Personal injury under the garage policy includes "injury . . . arising out of . . . oral or written publication of material that slanders or libels . . . [an] organization or disparages . . . [an] organization's goods, products or services." The allegations above at least arguably involve personal injury under that definition, and that is all that is required. The complaint alleges that Wisconsin Tire acted through telephone contact, personal meetings and print advertising, which are sufficient to fall under the oral or written publication requirement of the definition. Moreover, the complaint alleges that Wisconsin Tire conspired to injure MITA in its reputation, and did in fact cause severe damage to MITA's reputation through, among other acts, the acts involving print advertising and personal contact. One can certainly infer from those allegations that Wisconsin Tire disparaged MITA's goods, products or services; in fact, that is the most obvious way that the contact would result in severe damage to its reputation. Unlike the majority, I cannot assume that the reputational injury was caused by MITA's "customers' conclusion that it [MITA] couldn't keep a secret." Maj. Op. at 3. That is pure speculation, and we are simply not at liberty to make such leaps of conjecture in this context. In fact, we are required to construe thecomplaint liberally in favor of the insured, but the majority appears to do just the opposite with that conclusion. Because the allegations of the complaint, taken with all reasonable inferences, arguably fall within the policy language, United Security had a duty to defend.

For similar reasons, Wisconsin Tire has succeeded in demonstrating potential coverage under the "advertising injury" provision of Western States' umbrella policy. The majority rejects this claim, holding that the complaint fails to allege any advertising, and that Wisconsin Tire wants us to treat advertising as including any calls by salesmen. The complaint, however, explicitly states that Wisconsin Tire engaged in "print advertising," and that those actions as well as others resulted in severe damage to MITA's reputation. Those allegations are sufficient to raise an inference of an injury caused by advertising, even under a restrictive definition of that term.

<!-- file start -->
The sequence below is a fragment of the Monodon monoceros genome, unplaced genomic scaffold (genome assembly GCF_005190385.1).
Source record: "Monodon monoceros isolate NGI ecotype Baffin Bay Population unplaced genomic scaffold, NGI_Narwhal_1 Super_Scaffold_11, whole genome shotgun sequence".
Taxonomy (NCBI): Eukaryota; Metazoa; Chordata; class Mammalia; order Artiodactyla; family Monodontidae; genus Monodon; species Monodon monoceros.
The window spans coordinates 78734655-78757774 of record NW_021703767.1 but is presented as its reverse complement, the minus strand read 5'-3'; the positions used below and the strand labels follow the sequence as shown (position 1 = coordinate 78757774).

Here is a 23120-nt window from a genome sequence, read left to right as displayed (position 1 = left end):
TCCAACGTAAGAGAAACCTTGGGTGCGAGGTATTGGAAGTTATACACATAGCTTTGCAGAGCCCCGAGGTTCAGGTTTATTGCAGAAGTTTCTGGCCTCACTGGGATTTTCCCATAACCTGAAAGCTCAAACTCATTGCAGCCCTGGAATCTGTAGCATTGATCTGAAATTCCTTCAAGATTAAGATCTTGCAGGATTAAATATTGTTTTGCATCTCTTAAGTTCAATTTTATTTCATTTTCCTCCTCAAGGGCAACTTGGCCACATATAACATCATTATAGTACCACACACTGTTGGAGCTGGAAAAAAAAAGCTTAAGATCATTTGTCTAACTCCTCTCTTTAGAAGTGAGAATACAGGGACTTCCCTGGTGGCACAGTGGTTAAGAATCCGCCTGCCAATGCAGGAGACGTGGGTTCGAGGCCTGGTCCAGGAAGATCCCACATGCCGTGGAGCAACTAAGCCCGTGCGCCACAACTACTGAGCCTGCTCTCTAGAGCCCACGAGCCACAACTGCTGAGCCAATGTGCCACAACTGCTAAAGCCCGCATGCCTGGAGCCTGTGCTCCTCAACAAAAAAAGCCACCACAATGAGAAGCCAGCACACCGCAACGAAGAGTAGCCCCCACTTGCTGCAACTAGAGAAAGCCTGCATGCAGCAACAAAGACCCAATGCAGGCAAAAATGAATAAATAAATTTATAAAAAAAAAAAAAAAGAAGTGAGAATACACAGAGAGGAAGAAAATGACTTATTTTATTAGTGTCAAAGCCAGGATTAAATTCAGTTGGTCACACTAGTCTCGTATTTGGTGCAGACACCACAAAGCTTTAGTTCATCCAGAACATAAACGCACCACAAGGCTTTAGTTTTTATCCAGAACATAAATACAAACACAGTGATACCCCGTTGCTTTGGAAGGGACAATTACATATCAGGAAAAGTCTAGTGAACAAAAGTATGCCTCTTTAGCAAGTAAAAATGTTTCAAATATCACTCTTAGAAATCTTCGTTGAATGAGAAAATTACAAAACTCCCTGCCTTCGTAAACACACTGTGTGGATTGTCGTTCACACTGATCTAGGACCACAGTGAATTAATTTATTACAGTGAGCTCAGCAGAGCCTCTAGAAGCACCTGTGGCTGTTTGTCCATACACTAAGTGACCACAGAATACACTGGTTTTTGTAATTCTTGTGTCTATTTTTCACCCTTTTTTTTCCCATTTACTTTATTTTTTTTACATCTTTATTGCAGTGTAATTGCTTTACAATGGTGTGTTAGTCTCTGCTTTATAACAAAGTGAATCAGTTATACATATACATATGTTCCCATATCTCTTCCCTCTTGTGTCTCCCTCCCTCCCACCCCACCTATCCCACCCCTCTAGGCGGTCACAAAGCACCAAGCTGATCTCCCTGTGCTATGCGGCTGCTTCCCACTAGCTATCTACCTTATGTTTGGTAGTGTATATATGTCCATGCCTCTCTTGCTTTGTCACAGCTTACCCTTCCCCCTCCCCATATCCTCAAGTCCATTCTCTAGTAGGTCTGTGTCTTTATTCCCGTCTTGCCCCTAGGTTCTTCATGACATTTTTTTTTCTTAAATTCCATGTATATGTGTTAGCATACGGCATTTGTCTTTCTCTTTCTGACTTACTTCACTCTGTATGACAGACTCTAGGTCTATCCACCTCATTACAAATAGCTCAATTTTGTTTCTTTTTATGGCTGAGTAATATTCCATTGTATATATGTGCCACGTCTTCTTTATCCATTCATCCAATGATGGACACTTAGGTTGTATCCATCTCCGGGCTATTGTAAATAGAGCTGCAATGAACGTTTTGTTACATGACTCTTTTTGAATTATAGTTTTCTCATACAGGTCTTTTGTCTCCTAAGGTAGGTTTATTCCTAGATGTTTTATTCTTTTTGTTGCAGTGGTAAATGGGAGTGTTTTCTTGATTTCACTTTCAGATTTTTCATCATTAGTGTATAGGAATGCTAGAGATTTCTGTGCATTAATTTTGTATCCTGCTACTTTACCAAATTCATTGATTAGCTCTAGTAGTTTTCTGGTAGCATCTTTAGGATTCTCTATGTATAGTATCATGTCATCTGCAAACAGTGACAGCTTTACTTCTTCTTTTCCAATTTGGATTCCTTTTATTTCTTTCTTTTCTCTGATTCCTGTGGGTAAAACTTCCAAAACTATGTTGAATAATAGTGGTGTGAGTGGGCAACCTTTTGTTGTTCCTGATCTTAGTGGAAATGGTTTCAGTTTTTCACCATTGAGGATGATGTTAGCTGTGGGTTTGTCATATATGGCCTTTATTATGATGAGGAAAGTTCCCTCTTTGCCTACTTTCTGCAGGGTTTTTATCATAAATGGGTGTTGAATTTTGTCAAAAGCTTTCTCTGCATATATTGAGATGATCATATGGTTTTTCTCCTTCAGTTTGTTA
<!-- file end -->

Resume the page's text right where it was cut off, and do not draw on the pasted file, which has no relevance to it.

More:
This interpretation is more consistent with the broad interpretation given to complaints in other cases. For instance, in Doyle, the Wisconsin Supreme Court construed a clause in the policy that protected against bodily injury. 580 N.W.2d at 249-250. The policy defined bodily injury as "any physical harm, including sickness or disease . . . ." The complaint in that case alleged that Doyle suffered "emotional distress" that was "disabling." The court held that those allegations were sufficient to fall within the policy, construing them liberally and interpreting the policy as including emotional and psychological harm.

Similarly, the Wisconsin Court of Appeals made clear the broad interpretation that is required in a duty to defend case in Production Stamping Corporation v. Maryland Casualty Co., 544 N.W.2d 584 (Wis. App. Ct. 1996). The issue in Production Stamping was whether a contamination of adjacent land occurred prior to 1986. The relevant facts alleged in the complaint were as follows: the corporation owned the property since 1960; the contamination was discovered in October 1990; the contamination occurred during the corporation's ownership; and the contamination existed for "a long time." Id. at 327-28. The court held that "giving Production Stamping the benefit of the doubt, as we must, these allegations are sufficient to allege that Production Stamping's discharge of the chemicals contaminated the adjoining landowner's property prior to January 1, 1986." Id. at 328. That case illustrates that even vague allegations can trigger the duty to defend if they allow for a reasonable inference of policy coverage. See also Roman Catholic Diocese of Springfield v. Maryland Casualty Co., 139 F.3d 561(7th Cir. 1998). By contrast, the allegations in the present case are far more clearly within the policy provisions, because the allegations contain language directly implicating the policy provisions. When we consider reasonable inferences in addition to that language, we must conclude that the complaint at least triggered the duty to defend. Therefore, I respectfully dissent.


The appeal was orally argued on May 12, 1998. The submitted date marks the completion of briefing after the remand discussed in the text.